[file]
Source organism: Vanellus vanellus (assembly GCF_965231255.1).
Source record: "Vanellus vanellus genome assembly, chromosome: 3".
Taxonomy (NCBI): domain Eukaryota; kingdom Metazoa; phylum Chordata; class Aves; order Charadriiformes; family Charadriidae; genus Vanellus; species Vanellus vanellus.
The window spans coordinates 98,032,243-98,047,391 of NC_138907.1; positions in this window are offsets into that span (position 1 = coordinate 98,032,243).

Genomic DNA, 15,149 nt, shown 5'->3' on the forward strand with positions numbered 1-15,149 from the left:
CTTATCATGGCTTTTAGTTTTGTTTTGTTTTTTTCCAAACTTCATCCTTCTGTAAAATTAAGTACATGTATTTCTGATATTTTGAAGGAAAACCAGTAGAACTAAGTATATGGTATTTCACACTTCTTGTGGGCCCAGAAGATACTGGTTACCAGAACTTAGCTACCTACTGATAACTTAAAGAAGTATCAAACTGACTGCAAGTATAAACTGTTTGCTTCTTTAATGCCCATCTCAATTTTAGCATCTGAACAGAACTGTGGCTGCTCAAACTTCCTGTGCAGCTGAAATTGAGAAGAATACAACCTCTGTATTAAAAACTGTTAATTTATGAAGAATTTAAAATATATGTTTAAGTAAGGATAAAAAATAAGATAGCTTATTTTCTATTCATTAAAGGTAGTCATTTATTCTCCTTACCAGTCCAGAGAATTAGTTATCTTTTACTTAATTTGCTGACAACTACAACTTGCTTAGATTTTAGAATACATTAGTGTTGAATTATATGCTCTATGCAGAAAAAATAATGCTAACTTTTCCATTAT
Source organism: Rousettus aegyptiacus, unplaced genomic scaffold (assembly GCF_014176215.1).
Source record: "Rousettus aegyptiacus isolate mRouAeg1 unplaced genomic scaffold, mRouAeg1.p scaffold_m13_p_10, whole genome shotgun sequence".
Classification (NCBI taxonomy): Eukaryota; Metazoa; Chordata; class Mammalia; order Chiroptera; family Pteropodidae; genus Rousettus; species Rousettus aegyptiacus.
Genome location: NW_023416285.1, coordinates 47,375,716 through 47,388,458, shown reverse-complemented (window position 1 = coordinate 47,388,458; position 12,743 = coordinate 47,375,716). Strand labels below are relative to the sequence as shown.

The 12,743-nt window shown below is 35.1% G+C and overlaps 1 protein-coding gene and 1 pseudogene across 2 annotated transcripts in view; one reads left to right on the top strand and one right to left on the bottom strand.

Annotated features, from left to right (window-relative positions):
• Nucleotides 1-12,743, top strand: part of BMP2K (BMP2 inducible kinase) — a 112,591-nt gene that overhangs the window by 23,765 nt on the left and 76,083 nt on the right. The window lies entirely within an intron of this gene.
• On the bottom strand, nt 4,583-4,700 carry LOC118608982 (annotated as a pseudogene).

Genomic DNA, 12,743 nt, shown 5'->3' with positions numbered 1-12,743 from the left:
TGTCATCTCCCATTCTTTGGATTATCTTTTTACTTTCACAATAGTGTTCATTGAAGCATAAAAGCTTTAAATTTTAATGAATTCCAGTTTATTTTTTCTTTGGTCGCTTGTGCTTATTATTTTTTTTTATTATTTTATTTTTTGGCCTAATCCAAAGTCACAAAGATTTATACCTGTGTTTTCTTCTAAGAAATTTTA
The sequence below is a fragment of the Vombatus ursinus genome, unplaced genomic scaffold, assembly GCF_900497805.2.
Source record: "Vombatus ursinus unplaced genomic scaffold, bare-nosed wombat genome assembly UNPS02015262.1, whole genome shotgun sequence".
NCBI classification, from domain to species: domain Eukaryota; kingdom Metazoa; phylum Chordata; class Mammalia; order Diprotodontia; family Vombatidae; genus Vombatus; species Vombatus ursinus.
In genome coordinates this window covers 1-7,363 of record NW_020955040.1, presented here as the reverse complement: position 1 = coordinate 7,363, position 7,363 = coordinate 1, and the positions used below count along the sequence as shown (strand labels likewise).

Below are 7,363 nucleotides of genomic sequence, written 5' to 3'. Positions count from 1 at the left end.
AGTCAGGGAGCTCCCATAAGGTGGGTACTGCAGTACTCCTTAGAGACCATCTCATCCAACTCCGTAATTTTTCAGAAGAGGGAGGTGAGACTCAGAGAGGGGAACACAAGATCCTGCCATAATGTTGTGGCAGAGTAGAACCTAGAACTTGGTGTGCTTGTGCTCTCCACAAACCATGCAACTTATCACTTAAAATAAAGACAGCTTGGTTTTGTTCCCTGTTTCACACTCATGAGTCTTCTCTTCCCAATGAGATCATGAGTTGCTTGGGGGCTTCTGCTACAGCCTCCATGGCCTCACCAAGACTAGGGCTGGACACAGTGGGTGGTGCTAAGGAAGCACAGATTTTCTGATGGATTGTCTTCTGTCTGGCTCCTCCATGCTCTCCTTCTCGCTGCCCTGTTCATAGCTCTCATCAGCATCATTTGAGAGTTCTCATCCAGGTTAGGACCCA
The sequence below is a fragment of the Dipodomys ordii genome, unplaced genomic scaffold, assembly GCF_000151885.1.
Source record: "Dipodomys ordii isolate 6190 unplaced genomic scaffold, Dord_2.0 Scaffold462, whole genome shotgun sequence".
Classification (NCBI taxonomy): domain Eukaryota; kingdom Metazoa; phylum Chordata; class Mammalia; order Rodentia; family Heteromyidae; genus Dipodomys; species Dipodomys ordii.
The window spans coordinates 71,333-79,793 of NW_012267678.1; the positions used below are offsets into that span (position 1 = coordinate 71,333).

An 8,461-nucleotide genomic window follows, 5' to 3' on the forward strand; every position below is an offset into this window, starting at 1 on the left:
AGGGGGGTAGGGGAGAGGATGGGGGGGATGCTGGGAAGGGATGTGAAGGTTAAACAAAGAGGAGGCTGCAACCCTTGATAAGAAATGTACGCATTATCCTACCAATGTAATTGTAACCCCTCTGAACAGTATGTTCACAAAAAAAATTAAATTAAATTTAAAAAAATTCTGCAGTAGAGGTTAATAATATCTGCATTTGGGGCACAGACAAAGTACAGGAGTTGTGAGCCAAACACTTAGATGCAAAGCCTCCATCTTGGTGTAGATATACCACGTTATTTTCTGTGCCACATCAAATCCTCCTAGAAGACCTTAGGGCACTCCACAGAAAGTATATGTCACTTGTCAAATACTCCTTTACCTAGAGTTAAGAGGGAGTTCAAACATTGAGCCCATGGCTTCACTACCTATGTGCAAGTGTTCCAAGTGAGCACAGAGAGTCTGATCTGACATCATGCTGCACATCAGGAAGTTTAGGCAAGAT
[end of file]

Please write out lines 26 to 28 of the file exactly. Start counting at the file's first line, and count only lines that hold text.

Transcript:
The window spans coordinates 71,333-79,793 of NW_012267678.1; the positions used below are offsets into that span (position 1 = coordinate 71,333).

An 8,461-nucleotide genomic window follows, 5' to 3' on the forward strand; every position below is an offset into this window, starting at 1 on the left:
AGGGGGGTAGGGGAGAGGATGGGGGGGATGCTGGGAAGGGATGTGAAGGTTAAACAAAGAGGAGGCTGCAACCCTTGATAAGAAATGTACGCATTATCCTACCAATGTAATTGTAACCCCTCTGAACAGTATGTTCACAAAAAAAATTAAATTAAATTTAAAAAAATTCTGCAGTAGAGGTTAATAATATCTGCATTTGGGGCACAGACAAAGTACAGGAGTTGTGAGCCAAACACTTAGATGCAAAGCCTCCATCTTGGTGTAGATATACCACGTTATTTTCTGTGCCACATCAAATCCTCCTAGAAGACCTTAGGGCACTCCACAGAAAGTATATGTCACTTGTCAAATACTCCTTTACCTAGAGTTAAGAGGGAGTTCAAACATTGAGCCCATGGCTTCACTACCTATGTGCAAGTGTTCCAAGTGAGCACAGAGAGTCTGATCTGACATCATGCTGCACATCAGGAAGTTTAGGCAAGAT